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British Royals

The quiet house, lost to history, where an historic monarch was born

Plaque at Queen's birthplace

Not all kings and queens are born in castles. The tale of the longest reigning Monarch in British history began in a London townhouse. To be precise, No 17, Bruton Street, Mayfair – for that is where Elizabeth II was born.

In the 1920s this now famous address was the London townhouse of the Earl and Countess of Strathmore. Their residence in the capital had already featured in one famous royal story that decade when their youngest daughter, Lady Elizabeth Bowes-Lyon, stepped through its door dressed as a bride on her way to her marriage to the Duke of York, second son of George V, on April 26 1923.  Almost three years exactly from that happy day, it became even more important in the royal story of Britain.

Elizabeth, now Duchess of York, had done what many women do when expecting their first baby – she had gone home to mum. And she and her husband were living at 17 Bruton Street when she gave birth to their eldest child. Their daughter was delivered there by Caesarean section at 2.40am on April 21st 1926. She was third in line to the throne but no one expected her to reign. The little princess born that day was destined for a life on the royal sidelines until history intervened.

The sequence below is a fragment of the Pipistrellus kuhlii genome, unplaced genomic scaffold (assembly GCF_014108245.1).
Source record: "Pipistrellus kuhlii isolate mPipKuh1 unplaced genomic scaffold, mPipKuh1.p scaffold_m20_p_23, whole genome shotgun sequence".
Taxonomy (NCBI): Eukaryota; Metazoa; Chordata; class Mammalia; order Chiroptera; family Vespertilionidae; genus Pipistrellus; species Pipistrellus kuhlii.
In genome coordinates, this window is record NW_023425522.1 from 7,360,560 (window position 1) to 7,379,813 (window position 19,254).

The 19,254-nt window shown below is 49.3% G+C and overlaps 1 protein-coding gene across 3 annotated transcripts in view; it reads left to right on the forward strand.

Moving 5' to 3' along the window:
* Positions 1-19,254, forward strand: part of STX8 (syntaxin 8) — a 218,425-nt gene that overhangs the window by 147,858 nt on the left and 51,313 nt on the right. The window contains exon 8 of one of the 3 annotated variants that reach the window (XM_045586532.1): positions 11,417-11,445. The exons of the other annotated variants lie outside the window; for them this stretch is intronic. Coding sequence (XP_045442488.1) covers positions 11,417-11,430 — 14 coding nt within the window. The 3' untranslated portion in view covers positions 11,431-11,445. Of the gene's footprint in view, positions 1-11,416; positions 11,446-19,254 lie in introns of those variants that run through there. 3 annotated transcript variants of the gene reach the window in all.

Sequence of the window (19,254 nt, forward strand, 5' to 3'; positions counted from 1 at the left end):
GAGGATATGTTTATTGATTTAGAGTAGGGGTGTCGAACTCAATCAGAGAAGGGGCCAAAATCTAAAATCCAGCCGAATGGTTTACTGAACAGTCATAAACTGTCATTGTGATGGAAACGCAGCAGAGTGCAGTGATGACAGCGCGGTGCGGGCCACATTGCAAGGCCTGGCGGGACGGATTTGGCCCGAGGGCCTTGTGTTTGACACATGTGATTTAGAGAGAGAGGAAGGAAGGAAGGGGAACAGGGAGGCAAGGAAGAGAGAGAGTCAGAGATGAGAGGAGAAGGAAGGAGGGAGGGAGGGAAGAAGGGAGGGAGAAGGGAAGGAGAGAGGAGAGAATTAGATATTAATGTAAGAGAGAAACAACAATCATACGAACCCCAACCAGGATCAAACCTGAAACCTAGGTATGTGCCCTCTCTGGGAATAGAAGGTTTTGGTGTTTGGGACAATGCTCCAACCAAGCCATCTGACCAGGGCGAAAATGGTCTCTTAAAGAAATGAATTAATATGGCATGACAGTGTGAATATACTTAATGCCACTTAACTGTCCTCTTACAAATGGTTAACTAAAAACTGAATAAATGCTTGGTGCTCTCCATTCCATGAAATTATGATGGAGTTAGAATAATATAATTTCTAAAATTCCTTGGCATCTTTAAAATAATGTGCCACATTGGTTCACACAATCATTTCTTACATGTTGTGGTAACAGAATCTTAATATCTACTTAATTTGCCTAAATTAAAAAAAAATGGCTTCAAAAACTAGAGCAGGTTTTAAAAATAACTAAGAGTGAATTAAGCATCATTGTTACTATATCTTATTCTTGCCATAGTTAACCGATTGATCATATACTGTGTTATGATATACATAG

That’s not to say there was no interest in little Elizabeth Alexandra Mary. Weeks later she was snapped being carried out of 17 Bruton Street in the arms of her nanny while her proud mother walked ahead unable to keep the happy smile from her face. And that image is a reminder to us here, in the 21st century, that royal baby mania is nothing new. Photographers hung around Bruton Street waiting for a snap of little Princess Elizabeth.

The place where that royal baby caused a buzz in 1926 is now just another street in Mayfair. Number 17 is now a restaurant called Haakasan and there is a plaque on the wall, placed there during the Diamond Jubilee celebrations, to mark its place in royal history.

Number 17 Bruton Street ended up as the start of one of the most famous royal stories of them all and all because it was a family home. Not all kings and queens are born in castles.

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About author

Lydia Starbuck is Jubilee and Associate Editor at Royal Central and the main producer and presenter of the Royal Central Podcast and Royal Central Extra. Lydia is also a pen name of June Woolerton who is a journalist and writer with over twenty years experience in TV, radio, print and online. Her latest book, A History of British Royal Jubilees, is out now. Her new book, The Mysterious Death of Katherine Parr, will be published in March 2024. June is an award winning reporter, producer and editor. She's appeared on outlets including BBC 5 Live, BBC Radio Ulster and BBC Local Radio and has also helped set up a commercial radio station. June is also an accomplished writer with a wide range of material published online and in print. She is the author of two novels, published as e-books. She is also a marriage registrar and ceremony celebrant.